I wanted to look at possible scenarios for Mass Ave in a hypothetical situation - what if we could update this important avenue to 2015 standards and make it multimodal? I used StreetMix to create a few sketches. Try the same with your street!
Current state of Mass Ave next to Mill St.

This is what we have right now. Narrow sidewalks, parking lanes on both sides and super wide traffic lanes. No bike lanes (just sharrows in some places) and no other transportation infrastructure. City buses must share road space with cars.
Option 1 - protected bike lanes and center turning lane.

First, I would like to turn Mass Ave into a residential street, not a super highway. The first option adds protected bike lanes on both sides of the street, leaves plenty of on-street parking spaces and adds a center turning lane to facilitate left turns. If you need dedicated right turn lanes at intersections you can remove parking spaces there. One traffic lane in each direction gets removed but that makes the street fit better in our commercial and residential neighborhood and much easier to cross for pedestrians.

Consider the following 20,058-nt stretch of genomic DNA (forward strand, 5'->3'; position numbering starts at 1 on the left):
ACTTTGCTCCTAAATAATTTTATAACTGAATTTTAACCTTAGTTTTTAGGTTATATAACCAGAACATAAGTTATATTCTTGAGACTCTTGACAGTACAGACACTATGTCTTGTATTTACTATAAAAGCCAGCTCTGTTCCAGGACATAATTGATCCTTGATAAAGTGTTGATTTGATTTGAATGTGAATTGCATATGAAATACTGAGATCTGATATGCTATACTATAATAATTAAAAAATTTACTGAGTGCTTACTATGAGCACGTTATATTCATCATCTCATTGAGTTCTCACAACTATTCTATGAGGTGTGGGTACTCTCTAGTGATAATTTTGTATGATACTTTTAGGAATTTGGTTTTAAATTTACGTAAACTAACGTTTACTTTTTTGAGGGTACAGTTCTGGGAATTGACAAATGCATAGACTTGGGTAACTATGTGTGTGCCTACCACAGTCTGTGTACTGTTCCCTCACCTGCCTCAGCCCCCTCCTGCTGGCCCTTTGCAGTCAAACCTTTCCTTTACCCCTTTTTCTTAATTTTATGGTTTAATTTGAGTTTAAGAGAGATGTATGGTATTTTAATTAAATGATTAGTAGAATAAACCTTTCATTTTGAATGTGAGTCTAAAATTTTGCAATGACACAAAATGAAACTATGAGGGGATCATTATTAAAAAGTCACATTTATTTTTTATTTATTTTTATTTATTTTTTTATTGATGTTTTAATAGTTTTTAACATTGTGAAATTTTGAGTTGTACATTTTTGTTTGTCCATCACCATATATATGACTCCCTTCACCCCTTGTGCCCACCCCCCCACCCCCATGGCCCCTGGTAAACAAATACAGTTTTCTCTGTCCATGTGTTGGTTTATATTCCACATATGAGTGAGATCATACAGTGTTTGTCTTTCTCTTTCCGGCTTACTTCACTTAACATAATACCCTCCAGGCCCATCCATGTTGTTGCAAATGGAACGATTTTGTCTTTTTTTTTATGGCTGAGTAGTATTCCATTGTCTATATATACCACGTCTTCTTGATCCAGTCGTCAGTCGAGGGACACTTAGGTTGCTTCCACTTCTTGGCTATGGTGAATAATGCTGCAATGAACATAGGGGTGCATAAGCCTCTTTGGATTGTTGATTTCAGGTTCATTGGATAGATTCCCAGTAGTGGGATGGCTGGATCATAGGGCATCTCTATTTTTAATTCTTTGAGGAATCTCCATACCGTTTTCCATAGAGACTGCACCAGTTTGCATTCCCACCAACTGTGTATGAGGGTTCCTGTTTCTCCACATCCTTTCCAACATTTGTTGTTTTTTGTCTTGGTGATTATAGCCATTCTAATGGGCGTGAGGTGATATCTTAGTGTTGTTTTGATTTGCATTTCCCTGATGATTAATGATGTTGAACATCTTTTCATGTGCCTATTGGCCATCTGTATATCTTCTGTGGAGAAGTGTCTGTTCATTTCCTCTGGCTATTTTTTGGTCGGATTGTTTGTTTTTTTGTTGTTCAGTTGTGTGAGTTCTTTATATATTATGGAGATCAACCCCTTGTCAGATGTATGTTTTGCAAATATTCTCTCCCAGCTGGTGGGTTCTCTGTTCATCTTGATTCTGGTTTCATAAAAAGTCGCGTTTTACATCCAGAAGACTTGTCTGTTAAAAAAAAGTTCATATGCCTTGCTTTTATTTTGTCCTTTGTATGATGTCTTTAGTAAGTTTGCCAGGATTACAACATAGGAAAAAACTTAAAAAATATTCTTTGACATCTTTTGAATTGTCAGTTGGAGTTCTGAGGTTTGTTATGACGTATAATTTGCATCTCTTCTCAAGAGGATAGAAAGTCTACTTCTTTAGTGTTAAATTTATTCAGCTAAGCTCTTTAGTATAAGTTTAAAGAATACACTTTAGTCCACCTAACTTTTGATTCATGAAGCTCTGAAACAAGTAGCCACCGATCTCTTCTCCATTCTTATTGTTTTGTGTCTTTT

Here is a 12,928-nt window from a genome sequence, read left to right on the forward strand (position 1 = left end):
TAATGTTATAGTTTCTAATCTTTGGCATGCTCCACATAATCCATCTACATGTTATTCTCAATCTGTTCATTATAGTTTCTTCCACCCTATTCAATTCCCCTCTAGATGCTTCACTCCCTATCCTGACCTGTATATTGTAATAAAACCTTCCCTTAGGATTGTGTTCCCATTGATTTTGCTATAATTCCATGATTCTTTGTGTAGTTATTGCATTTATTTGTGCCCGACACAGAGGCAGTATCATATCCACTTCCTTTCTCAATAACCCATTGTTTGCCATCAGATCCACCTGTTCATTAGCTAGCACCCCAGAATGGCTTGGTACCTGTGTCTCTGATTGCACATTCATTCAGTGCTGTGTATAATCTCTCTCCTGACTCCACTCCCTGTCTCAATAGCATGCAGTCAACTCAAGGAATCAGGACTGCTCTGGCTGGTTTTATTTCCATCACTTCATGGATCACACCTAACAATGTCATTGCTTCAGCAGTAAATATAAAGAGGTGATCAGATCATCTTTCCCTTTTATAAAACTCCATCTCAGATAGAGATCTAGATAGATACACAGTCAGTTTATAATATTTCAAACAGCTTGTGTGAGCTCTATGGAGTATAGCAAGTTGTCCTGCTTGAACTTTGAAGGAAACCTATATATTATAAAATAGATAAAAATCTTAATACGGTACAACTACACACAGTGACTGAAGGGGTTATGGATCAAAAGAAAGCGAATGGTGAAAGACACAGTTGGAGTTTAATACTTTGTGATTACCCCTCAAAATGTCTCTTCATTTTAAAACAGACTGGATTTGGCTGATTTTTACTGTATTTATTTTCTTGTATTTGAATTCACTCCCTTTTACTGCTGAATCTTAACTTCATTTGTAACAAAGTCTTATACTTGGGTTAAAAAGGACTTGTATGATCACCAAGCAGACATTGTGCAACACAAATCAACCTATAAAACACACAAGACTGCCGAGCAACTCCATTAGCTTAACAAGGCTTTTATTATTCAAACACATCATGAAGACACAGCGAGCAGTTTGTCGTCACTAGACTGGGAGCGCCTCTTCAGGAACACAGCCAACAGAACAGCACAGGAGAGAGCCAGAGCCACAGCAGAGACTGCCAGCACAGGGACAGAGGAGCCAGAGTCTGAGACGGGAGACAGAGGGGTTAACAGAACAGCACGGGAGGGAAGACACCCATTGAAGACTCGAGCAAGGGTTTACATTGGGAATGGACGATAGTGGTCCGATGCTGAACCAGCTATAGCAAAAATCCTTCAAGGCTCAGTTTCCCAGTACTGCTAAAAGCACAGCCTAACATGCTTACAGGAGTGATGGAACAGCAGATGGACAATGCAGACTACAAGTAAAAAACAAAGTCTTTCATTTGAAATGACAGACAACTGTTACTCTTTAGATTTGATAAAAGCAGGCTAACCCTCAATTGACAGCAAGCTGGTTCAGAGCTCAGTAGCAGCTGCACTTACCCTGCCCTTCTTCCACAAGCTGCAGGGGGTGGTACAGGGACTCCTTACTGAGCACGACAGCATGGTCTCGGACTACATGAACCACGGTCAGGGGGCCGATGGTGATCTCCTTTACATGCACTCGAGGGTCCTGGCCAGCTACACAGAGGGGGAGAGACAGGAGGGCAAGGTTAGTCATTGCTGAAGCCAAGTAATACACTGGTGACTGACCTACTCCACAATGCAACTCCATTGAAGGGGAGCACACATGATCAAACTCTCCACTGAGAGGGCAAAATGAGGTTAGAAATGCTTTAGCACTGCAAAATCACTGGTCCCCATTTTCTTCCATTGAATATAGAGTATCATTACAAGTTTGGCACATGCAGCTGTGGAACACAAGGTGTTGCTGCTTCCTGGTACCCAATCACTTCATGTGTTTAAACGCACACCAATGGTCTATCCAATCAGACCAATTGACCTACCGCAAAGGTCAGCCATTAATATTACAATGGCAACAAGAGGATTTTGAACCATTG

Option 2a - dedicated bus lanes.

Just two years ago my wife used to take bus to her workplace in Cambridge every day but she quickly gave up and drove instead. The reason - buses were actually slower than cars. Not only they were stuck in the same traffic as the rest of vehicles but they had to stop frequently at their dedicated stops. Driving was faster, despite all the traffic.
 Option 2b - when you need space for a bus stop just remove the parking spaces.

In order to change it, option 2 places dedicated bus lanes (for buses ONLY) on both sides of the street. Such lanes would make daily commute much, much faster for hundreds of people and could be a real incentive to leave the car at home. On Sundays, holidays, etc. these lanes could be shared between all vehicles.
Option 3a - what if we put the tracks back on Mass Ave?

Option 3b - again, when a tram stop is needed, parking gets removed.

I won't hide the fact that my favorite solution to Mass Ave problem would be the extension of our "T" - the streetcar, from Porter Square in Cambridge to Arlington Center. As you can tell in Option 3, it could be done. It would be likely the fastest way to Cambridge but at the same time, the most expensive and most unlikely one to be built.